It is an irony observed by many that in an age where communication technology abounds and the so-called global village shrinks distance and melts borders, there exists a profound sense of atomisation and dislocation that has many of us feeling more distant and cut off than ever.
Although Dublin-based choreographer Liz Roche is taking a more nuanced approach to this idea, her latest piece, Time Over Distance Over Time, begins with what happens when personal relationships are mediated by technology across physical distance. Indeed, she begins by telling the story of how she and her sister, Jenny Roche, were forced to re-negotiate their creative and family relationship after the latter moved to Brisbane.
“The making of the piece was really to just try and manage the fact that we were separated again,” Roche says from her Dublin home. “The piece looks at how we communicated across distance. When you’ve danced with someone for years, and it’s your sister, when you know someone’s body really well and all of a sudden you can talk to them and see them and it almost feels good, you also realise that it’s just not like having them beside you.”
Like many Irish, the Roche sisters are well-versed in the leaving of home. Since the mid-19th century, Eire has been a net exporter of people, its young often driven abroad by lack of opportunity, economic hardship and persecution. As teenagers, they both decamped to London to further their dance training and experienced a sense of distance from loved ones. Jenny’s recent move to Australia has, in many ways, mirrored that youthful experience. “I remember just not really believing that she was going to have to go off again,” Liz recalls.
Unlike when they were teens, though, Liz can now reach out to her sister and all the other creatives involved in Time Over Distance Over Time via the internet. In addition, she now fronts her own successful contemporary company, (which she formed with her sister in 1999), and so the notion of working internationally is nothing new. Over the years, Liz has worked in centres as diverse as Beijing, Paris, New York and Liverpool in both a touring and residency capacity. Yet, for all the trappings of success that can surround that lifestyle, she has maintained a very personal nucleus of dancers around her; and it is this tight knit ensemble that will gather in Sydney and Brisbane from late June for the Australian premiere of Time.
In keeping with the theme of fragmented communications, however, the piece was mostly developed and rehearsed at distance, with dancers in Eire, England and Australia collaborating over the wires. As Liz explains, “Sometimes I would go in on Skype and see how things were doing; but because there are very personal stories between the six of us, everybody sort of created maps of how they knew each other. Also, the cast is definitely what you’d call mature, so I could really rely on them to have that wealth of experience that would allow them to potter away.”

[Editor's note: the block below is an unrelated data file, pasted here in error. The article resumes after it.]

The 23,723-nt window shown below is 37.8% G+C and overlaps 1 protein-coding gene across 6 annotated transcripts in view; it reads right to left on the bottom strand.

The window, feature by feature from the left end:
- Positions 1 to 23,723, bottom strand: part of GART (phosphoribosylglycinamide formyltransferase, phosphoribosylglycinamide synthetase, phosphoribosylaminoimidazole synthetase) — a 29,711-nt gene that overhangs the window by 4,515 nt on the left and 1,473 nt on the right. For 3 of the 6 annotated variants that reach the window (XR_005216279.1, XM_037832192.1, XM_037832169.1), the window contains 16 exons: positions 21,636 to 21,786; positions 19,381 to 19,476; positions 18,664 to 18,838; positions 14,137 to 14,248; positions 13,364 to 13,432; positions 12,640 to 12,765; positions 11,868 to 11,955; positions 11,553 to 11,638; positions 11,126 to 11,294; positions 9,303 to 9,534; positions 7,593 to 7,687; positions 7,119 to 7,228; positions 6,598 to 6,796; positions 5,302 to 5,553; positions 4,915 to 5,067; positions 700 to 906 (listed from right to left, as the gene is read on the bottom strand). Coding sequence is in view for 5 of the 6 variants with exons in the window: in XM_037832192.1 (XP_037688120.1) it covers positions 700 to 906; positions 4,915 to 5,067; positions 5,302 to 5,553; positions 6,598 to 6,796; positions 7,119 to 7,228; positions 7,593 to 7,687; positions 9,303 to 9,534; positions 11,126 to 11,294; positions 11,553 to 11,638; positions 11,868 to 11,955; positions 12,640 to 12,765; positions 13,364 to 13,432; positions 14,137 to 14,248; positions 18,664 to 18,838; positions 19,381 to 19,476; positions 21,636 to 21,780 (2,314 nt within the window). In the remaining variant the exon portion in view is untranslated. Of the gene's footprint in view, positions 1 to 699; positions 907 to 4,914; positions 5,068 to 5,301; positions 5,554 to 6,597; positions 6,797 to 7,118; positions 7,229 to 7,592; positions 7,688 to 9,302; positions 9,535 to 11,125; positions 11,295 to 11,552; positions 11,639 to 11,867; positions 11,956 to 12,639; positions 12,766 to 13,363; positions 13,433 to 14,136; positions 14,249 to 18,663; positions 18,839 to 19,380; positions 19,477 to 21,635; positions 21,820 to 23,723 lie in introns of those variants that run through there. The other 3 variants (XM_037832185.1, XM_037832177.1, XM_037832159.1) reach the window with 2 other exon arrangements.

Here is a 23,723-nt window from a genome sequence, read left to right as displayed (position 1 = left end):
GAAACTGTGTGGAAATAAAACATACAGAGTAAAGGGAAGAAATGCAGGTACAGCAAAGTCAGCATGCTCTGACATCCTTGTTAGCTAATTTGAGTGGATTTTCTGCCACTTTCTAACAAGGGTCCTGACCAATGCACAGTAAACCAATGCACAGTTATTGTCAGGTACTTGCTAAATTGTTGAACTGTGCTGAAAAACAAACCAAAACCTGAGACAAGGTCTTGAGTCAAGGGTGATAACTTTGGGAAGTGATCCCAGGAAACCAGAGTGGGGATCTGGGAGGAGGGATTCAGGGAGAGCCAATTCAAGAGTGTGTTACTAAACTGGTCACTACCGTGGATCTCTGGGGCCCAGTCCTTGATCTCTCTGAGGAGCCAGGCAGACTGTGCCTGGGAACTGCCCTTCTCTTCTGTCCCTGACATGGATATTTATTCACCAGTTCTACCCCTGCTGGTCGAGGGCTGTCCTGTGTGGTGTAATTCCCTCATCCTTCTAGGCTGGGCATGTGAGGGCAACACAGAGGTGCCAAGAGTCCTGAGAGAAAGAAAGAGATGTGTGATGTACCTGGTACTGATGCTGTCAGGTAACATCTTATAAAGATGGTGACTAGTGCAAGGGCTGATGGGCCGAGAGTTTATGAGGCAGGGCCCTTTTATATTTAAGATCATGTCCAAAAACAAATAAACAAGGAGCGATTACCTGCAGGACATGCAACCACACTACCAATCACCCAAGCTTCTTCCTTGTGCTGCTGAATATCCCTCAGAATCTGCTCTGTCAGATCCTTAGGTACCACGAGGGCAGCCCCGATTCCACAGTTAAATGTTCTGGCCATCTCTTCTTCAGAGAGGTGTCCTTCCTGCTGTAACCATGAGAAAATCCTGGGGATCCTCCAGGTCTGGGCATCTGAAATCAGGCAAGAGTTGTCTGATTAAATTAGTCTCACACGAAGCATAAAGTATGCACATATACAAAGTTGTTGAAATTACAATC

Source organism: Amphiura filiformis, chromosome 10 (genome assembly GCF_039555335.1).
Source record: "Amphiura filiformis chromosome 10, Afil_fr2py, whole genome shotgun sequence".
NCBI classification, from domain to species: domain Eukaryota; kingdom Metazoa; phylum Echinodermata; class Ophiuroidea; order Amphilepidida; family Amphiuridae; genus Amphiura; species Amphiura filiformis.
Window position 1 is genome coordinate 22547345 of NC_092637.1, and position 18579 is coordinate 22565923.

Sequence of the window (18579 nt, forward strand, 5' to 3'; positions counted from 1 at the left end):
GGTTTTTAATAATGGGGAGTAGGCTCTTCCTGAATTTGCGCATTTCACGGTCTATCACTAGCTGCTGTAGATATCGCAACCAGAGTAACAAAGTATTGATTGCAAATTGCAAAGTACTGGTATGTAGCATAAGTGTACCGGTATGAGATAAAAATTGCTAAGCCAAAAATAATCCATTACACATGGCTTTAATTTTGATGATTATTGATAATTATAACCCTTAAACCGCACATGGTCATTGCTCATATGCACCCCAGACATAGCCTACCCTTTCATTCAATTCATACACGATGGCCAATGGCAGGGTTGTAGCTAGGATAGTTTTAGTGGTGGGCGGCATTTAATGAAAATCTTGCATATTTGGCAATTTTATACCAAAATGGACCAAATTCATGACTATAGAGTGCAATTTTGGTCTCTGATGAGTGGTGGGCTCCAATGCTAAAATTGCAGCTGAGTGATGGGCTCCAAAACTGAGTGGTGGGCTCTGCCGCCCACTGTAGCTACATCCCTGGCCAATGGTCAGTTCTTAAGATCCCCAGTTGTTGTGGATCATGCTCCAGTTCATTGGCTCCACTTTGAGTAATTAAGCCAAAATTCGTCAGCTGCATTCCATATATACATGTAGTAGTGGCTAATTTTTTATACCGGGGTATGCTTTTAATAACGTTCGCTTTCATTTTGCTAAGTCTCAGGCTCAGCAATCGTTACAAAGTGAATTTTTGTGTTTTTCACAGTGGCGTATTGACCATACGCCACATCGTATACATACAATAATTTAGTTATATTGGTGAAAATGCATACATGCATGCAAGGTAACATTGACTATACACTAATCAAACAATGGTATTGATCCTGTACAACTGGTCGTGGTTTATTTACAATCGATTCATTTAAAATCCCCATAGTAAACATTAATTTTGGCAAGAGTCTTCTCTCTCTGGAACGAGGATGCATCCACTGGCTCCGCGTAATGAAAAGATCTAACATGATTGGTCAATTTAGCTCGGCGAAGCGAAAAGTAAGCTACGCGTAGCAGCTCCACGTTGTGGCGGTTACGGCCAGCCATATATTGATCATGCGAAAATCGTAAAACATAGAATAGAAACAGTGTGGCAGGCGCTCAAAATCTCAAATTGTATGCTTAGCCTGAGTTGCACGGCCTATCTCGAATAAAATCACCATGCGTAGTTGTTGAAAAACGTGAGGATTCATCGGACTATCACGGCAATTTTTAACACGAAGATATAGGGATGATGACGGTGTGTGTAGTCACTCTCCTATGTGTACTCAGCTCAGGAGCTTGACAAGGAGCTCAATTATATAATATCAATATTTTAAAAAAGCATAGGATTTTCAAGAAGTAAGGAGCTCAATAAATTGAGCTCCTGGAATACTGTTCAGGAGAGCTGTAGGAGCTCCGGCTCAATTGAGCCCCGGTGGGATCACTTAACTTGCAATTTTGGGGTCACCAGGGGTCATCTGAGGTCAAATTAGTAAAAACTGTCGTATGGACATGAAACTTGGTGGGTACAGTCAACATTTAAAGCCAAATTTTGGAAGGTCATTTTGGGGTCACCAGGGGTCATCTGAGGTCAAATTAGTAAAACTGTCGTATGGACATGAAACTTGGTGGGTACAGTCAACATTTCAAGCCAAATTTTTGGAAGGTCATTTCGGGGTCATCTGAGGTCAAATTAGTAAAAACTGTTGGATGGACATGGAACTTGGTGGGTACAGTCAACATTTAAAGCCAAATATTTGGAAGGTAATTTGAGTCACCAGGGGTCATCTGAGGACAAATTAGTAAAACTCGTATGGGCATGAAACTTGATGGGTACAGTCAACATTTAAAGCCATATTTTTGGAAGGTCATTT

For dance, as an avowedly physical medium, this is a very counter-intuitive approach. “When we were first talking about the piece, we sort of toyed with the idea of never being together,” Liz reveals. “In a way, I could see how that would probably be a better representation of the idea, but just the desire to be together won over.”
Thus, throughout its development and in the weeks leading up to its debut at the recent Dublin Dance Festival, the dancers would meet up with Liz. Thinking back on it now, she says, “We had so little time in a way that I didn’t get to try things in a million ways, so by the time we were going into opening night, I felt a little untogether. But actually, then something came into the room. A real warm and connection and care for each other, and that’s when things really started to happen.”
And perhaps here is some kind of point. For all the supposed immediacy of digital communications, human relationships and society are rooted in physical proximity. For makers of dance, this is probably more obvious than it is to rest of us. As Liz observes, “Having just done the show in Dublin, the thing that really touched people the most was the fact that we had come together. I think that’s why people come to dance. To really see it, not imagine it. To really be there.”
In fact, it turns out that the piece is far more emotional than its cyber-related theme might suggest, and, as Liz would argue, this is because of the specific personal relationships that she and her six core dancers have formed over their years together.
“You can sit in silence with somebody, and it can be a really easy, relaxing thing when you’re in their presence, but over the phone it’s really bloody uncomfortable,” she notes by way of conclusion. “I think it means that all of our communications are somehow rushed. It’s like we’re trying to fill the gap all the time.”
By Paul Ransom of Dance Informa.
Photo (top): ‘Time Over Distance Over Time’, choreographed by Liz Roche. Photo by Luca Truffarelli.